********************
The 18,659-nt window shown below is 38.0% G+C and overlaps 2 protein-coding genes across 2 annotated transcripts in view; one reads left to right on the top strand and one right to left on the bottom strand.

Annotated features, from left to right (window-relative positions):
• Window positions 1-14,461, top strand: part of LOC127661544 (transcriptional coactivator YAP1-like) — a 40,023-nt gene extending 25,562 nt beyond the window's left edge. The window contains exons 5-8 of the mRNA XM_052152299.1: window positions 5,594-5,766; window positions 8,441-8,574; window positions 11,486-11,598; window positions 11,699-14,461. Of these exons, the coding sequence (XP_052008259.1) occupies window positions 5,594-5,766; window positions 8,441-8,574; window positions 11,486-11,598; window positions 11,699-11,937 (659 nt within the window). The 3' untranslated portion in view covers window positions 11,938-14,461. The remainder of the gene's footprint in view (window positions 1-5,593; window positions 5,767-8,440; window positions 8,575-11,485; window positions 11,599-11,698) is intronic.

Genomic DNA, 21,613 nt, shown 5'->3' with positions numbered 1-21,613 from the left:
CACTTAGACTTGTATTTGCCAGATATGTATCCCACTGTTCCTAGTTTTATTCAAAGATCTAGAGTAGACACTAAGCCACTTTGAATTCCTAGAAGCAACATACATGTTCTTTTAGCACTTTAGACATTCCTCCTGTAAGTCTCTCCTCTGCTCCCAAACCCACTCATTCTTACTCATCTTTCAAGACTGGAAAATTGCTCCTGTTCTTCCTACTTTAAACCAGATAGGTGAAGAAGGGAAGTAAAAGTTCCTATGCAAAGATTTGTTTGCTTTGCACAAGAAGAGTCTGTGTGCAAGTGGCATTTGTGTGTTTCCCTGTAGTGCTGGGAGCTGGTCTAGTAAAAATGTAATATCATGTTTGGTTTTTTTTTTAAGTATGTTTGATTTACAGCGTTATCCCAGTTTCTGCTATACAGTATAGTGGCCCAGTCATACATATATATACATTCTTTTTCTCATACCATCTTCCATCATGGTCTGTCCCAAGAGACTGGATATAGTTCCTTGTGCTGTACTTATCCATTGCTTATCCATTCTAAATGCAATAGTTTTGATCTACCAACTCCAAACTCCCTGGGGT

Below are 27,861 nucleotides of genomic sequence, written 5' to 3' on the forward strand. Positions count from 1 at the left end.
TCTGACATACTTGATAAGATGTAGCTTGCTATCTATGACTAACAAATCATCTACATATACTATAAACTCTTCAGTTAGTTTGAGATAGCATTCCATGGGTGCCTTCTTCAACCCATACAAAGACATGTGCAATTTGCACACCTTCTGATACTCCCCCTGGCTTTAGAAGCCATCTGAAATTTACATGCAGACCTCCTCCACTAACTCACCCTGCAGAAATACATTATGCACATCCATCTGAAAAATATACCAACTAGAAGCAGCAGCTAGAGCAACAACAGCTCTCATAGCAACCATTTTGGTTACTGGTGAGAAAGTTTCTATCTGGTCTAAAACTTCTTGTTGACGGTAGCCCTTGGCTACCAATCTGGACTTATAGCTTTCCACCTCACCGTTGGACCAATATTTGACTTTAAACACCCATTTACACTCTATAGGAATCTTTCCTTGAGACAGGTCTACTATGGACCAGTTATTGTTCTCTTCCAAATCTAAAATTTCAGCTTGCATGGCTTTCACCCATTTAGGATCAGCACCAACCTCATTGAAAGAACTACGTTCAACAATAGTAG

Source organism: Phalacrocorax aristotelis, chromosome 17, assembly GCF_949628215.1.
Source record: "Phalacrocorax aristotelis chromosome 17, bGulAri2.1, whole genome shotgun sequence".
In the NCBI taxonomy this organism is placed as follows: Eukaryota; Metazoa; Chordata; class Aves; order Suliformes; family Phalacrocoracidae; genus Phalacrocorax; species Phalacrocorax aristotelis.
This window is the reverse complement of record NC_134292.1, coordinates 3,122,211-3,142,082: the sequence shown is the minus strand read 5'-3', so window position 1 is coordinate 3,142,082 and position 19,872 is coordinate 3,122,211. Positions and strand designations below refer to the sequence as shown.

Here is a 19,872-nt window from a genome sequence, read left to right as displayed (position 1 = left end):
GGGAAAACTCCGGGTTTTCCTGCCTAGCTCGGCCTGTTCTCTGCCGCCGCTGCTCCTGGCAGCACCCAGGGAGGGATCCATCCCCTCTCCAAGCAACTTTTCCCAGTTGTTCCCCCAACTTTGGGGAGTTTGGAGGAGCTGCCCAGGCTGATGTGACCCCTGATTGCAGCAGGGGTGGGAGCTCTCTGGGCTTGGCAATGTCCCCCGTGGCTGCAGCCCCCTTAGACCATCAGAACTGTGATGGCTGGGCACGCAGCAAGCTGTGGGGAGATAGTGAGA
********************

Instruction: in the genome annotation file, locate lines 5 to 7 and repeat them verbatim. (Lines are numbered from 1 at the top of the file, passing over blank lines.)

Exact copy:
CACTTAGACTTGTATTTGCCAGATATGTATCCCACTGTTCCTAGTTTTATTCAAAGATCTAGAGTAGACACTAAGCCACTTTGAATTCCTAGAAGCAACATACATGTTCTTTTAGCACTTTAGACATTCCTCCTGTAAGTCTCTCCTCTGCTCCCAAACCCACTCATTCTTACTCATCTTTCAAGACTGGAAAATTGCTCCTGTTCTTCCTACTTTAAACCAGATAGGTGAAGAAGGGAAGTAAAAGTTCCTATGCAAAGATTTGTTTGCTTTGCACAAGAAGAGTCTGTGTGCAAGTGGCATTTGTGTGTTTCCCTGTAGTGCTGGGAGCTGGTCTAGTAAAAATGTAATATCATGTTTGGTTTTTTTTTTAAGTATGTTTGATTTACAGCGTTATCCCAGTTTCTGCTATACAGTATAGTGGCCCAGTCATACATATATATACATTCTTTTTCTCATACCATCTTCCATCATGGTCTGTCCCAAGAGACTGGATATAGTTCCTTGTGCTGTACTTATCCATTGCTTATCCATTCTAAATGCAATAGTTTTGATCTACCAACTCCAAACTCCCTGGGGT

Below are 27,861 nucleotides of genomic sequence, written 5' to 3' on the forward strand. Positions count from 1 at the left end.
TCTGACATACTTGATAAGATGTAGCTTGCTATCTATGACTAACAAATCATCTACATATACTATAAACTCTTCAGTTAGTTTGAGATAGCATTCCATGGGTGCCTTCTTCAACCCATACAAAGACATGTGCAATTTGCACACCTTCTGATACTCCCCCTGGCTTTAGAAGCCATCTGAAATTTACATGCAGACCTCCTCCACTAACTCACCCTGCAGAAATACATTATGCACATCCATCTGAAAAATATACCAACTAGAAGCAGCAGCTAGAGCAACAACAGCTCTCATAGCAACCATTTTGGTTACTGGTGAGAAAGTTTCTATCTGGTCTAAAACTTCTTGTTGACGGTAGCCCTTGGCTACCAATCTGGACTTATAGCTTTCCACCTCACCGTTGGACCAATATTTGACTTTAAACACCCATTTACACTCTATAGGAATCTTTCCTTGAGACAGGTCTACTATGGACCAGTTATTGTTCTCTTCCAAATCTAAAATTTCAGCTTGCATGGCTTTCACCCATTTAGGATCAGCACCAACCTCATTGAAAGAACTACGTTCAACAATAGTAG